The impact of bird flu on your pocket

Image: Pexels

In recent months, parts of South Africa were struck by a strain of the deadly avian influenza – or bird flu – virus.

Some of South Africa’s largest food producers have incurred millions of rands in losses from culling chickens due to the outbreak.

It is however only now showing its effects on the local poultry and ostrich industry – and thus the pocket of the consumer.

The ostrich industry will also be affected. Areas greatly affected in South Africa include Mpumalanga, Gauteng and the Western Cape.

“Although the bird flu is countrywide, the drought-stricken Western Cape – which accounts for approximately 22 percent of the poultry numbers in South Africa – is likely to feel the effects of the virus the most,” said head of marketing and information for agriculture at FNB Business Dawie Maree.

Here is an explanation of how it is currently affecting consumers:

The confectionery (baking) industry will feel the pressure of the virus as it influences the price of eggs. The increase in prices due to the flu has potentially detrimental effects.

ALSO READ: UPDATE: Bird flu still prevalent

The animal feed industry will also be affected by a decrease in bird numbers since it translates into less demand for feed.

Consumers might struggle to get products that are affected, such as eggs and fresh chicken.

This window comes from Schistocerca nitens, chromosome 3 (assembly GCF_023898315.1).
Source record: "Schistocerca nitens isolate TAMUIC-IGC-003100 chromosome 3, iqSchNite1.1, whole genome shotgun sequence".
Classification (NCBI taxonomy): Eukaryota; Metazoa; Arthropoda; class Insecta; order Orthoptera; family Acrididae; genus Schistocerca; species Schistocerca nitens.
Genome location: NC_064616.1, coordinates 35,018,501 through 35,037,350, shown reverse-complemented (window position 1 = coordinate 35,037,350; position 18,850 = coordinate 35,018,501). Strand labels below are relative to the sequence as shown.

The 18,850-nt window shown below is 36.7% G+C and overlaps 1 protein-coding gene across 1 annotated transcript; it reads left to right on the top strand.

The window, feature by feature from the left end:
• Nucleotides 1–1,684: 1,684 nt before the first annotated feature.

Eggs and chicken will have to be transported to supermarkets from afar at a tremendous cost.

Total poultry imports jumped 13 percent to 51 889 tons in September 2017, according to the latest SARS data. It is in fact up by 6 percent compared to the same month last year.

Effectively, the price of eggs is increasing, which is bad news for cash-strapped consumers.

“Producers who managed to stay in business through all of these challenges may have a better future ahead,” said Maree.

“Feed costs have decreased, with the exception of imports related to avian influenza. As soon as the bird flu issue has been sorted, they will be able to produce again.”

 

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  AUTHOR
Danielle Garrett
Digital Team

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